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how does the sending unit work for the gas gauge?

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  • Fuel System: how does the sending unit work for the gas gauge?

    Is it a ground wire that runs of sending unit and creates resitance as it goes up or is it a hot wire? How do i test the unit?

    Thank in advance.

  • #2
    Hot wire...the tank is the ground.

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    • #3
      It basically and adjust able rheostat. When empty it shows zero ohms and as the gas in the tank moves the float up towards full the sending unit increases the ohms and this is what moves the gas gauge.

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      • #4
        The wire going to the sending unit in the tank sends an ohm reading to the gauge. The sending unit is grounded by being bolted to the tank which is bolted to the frame. Sometimes this ground is not good and running a jumper wire from a screw holding the sending unit into the tank to a good ground helps. There is NO power wire going to the tank, which could create a bomb.
        Test the sender by removing it from the tank. Ground the sender with a jumper wire. Raise and lower the float to change the ohm reading. By leaving the wire on to the gauge, you can see if the gauge is working by raising and lowering the float. It takes a little time for the change to take place, so be patient. If the gauge moves, both the sender and the gauge are working. Another problem is the cork float over years may become fuel logged and sink instead of float. Plastic and copper replacement floats are available to correct this.
        sigpic1966 Daytona (The First One)
        1950 Champion Convertible
        1950 Champion 4Dr
        1955 President 2 Dr Hardtop
        1957 Thunderbird

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        • #5
          Originally posted by 345 DeSoto View Post
          Hot wire...the tank is the ground.

          It depends on whether you car is positive or negative ground, and how you define "hot wire".
          Last edited by bensherb; 07-18-2019, 03:10 PM.
          sigpic

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          • #6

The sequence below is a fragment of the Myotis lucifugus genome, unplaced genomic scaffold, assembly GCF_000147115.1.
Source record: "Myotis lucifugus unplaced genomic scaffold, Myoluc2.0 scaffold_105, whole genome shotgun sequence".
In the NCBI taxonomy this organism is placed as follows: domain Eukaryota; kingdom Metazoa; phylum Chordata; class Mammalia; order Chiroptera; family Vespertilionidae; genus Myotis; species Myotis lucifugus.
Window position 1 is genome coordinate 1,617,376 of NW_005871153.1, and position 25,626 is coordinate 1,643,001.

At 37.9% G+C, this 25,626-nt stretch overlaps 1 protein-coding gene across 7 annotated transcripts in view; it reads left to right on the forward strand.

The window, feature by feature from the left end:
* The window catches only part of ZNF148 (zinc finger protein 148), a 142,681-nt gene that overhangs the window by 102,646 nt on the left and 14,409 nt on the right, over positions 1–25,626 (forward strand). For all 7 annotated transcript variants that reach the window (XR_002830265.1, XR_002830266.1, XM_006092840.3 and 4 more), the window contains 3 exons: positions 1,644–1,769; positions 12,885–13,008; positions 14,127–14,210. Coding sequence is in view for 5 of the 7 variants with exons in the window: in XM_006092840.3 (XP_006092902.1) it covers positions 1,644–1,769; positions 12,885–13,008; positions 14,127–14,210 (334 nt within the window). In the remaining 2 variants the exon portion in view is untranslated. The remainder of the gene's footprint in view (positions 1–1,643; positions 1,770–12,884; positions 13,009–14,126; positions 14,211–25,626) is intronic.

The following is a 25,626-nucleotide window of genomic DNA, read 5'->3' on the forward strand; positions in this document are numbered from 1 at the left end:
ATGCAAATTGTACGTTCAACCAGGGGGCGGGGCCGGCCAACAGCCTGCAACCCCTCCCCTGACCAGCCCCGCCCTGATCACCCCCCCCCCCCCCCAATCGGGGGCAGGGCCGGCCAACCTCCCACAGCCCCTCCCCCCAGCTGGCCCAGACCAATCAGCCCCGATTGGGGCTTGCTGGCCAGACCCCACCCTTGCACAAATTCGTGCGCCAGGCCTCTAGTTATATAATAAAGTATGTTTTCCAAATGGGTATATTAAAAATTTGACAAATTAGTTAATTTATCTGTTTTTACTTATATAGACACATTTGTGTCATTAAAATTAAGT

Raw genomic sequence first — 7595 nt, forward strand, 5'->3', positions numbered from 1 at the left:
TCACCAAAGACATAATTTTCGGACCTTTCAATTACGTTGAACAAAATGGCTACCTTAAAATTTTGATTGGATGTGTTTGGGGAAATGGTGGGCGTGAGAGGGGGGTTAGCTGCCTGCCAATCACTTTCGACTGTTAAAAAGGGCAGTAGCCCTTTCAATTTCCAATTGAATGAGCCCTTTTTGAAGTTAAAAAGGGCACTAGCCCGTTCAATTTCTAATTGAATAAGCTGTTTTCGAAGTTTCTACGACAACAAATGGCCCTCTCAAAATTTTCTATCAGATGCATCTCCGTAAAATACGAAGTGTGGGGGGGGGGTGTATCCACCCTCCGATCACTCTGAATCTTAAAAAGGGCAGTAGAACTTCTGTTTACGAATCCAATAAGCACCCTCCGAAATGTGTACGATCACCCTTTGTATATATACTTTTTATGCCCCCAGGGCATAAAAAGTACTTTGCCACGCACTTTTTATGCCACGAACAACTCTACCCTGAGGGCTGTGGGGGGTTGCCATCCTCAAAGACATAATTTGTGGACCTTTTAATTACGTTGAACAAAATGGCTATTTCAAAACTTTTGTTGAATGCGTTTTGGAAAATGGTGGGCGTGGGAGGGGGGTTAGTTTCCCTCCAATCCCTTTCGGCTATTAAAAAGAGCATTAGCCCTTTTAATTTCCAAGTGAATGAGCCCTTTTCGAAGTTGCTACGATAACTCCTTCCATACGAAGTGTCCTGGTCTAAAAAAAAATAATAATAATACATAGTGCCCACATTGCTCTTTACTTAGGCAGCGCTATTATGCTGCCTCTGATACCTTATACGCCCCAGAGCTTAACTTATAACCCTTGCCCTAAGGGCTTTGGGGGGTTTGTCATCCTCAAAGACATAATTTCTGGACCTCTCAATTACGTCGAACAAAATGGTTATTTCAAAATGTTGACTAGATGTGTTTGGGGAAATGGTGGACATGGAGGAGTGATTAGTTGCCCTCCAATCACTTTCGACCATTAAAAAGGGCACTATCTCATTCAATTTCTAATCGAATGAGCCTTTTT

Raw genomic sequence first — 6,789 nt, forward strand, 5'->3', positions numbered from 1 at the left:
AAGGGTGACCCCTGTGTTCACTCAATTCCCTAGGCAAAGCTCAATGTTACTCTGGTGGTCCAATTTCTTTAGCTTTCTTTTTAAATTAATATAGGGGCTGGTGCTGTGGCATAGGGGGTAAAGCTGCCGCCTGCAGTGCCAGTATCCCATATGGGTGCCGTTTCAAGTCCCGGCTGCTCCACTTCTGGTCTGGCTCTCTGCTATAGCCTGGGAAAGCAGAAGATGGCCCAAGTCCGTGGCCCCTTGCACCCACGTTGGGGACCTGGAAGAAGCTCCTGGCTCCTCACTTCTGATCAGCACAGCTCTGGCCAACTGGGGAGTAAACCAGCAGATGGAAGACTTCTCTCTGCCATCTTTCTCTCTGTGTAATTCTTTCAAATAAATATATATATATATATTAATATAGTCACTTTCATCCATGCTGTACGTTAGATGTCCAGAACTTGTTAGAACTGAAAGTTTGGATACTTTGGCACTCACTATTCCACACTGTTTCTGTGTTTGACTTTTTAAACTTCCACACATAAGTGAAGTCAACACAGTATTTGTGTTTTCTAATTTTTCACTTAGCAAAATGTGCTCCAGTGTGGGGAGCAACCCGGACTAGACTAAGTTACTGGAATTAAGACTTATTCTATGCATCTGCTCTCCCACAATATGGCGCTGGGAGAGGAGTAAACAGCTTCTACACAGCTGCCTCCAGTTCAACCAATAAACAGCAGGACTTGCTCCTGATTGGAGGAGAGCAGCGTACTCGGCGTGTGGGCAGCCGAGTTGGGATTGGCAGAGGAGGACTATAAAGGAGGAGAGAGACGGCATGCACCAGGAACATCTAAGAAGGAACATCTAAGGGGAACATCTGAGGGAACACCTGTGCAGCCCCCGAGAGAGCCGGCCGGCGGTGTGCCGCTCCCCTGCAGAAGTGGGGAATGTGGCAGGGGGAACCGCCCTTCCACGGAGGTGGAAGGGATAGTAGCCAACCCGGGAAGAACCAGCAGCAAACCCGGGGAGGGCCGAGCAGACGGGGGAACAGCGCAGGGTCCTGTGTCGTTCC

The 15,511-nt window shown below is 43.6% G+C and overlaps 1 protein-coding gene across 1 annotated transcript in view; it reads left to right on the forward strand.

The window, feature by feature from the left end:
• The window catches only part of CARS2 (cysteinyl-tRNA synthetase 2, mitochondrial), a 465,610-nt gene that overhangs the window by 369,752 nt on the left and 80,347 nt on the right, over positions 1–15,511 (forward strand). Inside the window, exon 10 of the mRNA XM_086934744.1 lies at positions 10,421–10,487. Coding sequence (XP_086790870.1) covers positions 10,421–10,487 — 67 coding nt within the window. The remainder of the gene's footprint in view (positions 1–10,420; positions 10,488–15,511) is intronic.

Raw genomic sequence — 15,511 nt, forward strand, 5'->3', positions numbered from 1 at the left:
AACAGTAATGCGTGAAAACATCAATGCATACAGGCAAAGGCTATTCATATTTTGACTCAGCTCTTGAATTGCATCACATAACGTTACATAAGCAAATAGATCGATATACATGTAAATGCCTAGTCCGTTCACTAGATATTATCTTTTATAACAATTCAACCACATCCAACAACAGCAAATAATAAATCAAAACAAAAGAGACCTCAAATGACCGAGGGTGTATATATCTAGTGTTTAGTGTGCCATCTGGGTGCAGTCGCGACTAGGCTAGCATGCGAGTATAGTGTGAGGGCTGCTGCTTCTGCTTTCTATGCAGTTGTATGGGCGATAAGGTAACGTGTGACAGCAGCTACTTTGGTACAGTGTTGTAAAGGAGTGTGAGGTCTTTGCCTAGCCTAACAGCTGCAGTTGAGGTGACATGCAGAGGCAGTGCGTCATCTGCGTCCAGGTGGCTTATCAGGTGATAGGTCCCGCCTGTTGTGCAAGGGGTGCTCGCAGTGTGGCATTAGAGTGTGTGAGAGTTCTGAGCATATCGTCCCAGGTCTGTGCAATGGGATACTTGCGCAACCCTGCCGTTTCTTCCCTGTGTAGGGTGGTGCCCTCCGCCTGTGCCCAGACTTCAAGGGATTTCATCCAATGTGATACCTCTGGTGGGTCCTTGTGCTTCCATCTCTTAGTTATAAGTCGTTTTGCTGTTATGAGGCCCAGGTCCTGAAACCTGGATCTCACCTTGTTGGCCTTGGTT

Well I found a red wire coming out of the harness that has been cut. There isnt a wire in the unit. I took a test lead and with it hooked the wire to the unit, turned on the key no movement on gauge. I took a test light hooked it to the red wire turn on the key and the test light come on. So its a hot " live " wire.

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            • #7
              Hot wire will spark when touched to ground.

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              • #8
                Studebaker gas gauges don't respond instantly. Give it a full minute to see if there is any needle movement.
                AL SORAN RACING

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                • #9
                  Don't play with that "Hot" wire around the tank. There are no positive charged wires going to or from the fuel tank sending unit. Any positive wire would be behind the dash where an oops won't cause a big boom.
                  Originally posted by GasWorksGarage View Post
                  Well I found a red wire coming out of the harness that has been cut. There isnt a wire in the unit. I took a test lead and with it hooked the wire to the unit, turned on the key no movement on gauge. I took a test light hooked it to the red wire turn on the key and the test light come on. So its a hot " live " wire.
                  sigpic1966 Daytona (The First One)
                  1950 Champion Convertible
                  1950 Champion 4Dr
                  1955 President 2 Dr Hardtop
                  1957 Thunderbird

                  Comment


                  • #10
                    What year is your car? Positive or negative ground? In my experiance with Studebakers, at least with Hawks before '63 many of the red wires are ground. It makes it hard when you're use to other makes, or when previous owners used red wire for everything and anything they did, as was the case with my '62. The fuel sender wire of my '62 is red with a black tracer at the gauge, but by time it gets to the sender it's black. I think it changes at the connector at the rear bumper. It's the ground side of the circuit, the power side, on the other gauge terminal, is white with a black tracer.
                    sigpic

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                    • #11
                      If you unplug the wire from the sending unit, and meter it with a voltmeter, you will see 12 volts. But because there is a fairly high resistance in the dash unit, it can't deliver much current; maybe 1/10 of an amp. Not enough to make a spark.
                      Gord Richmond, within Weasel range of the Alberta Badlands

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                      • #12
                        well, I cleaned the terminal and reattached the test lead turned on the key and the gauge moved. its a 58 Packard hawk. according to the wiring diagram the wire running from the gauge to the unit is red.

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